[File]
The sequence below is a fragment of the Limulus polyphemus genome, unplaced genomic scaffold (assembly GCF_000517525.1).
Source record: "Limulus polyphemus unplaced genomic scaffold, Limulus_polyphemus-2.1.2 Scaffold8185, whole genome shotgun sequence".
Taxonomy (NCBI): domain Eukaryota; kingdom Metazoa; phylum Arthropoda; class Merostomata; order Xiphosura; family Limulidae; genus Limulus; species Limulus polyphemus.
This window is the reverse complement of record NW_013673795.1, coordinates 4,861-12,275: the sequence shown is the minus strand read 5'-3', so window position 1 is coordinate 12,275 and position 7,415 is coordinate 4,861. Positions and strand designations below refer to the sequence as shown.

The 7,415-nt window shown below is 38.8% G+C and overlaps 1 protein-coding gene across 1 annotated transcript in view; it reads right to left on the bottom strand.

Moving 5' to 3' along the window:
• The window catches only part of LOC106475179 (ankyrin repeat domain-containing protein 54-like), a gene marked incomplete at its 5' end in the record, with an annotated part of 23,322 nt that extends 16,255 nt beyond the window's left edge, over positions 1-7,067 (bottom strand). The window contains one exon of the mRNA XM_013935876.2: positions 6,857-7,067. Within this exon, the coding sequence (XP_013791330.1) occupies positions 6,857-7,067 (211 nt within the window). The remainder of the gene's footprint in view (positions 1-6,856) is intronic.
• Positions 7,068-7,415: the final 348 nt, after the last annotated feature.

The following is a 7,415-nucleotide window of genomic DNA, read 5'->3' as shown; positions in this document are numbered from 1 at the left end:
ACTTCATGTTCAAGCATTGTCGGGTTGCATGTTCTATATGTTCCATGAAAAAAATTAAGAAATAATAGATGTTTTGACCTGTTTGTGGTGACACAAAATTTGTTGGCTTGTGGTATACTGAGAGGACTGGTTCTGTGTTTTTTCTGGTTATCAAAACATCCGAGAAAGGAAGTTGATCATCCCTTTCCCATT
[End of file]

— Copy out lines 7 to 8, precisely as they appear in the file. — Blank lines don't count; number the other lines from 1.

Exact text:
• The window catches only part of LOC106475179 (ankyrin repeat domain-containing protein 54-like), a gene marked incomplete at its 5' end in the record, with an annotated part of 23,322 nt that extends 16,255 nt beyond the window's left edge, over positions 1-7,067 (bottom strand). The window contains one exon of the mRNA XM_013935876.2: positions 6,857-7,067. Within this exon, the coding sequence (XP_013791330.1) occupies positions 6,857-7,067 (211 nt within the window). The remainder of the gene's footprint in view (positions 1-6,856) is intronic.
• Positions 7,068-7,415: the final 348 nt, after the last annotated feature.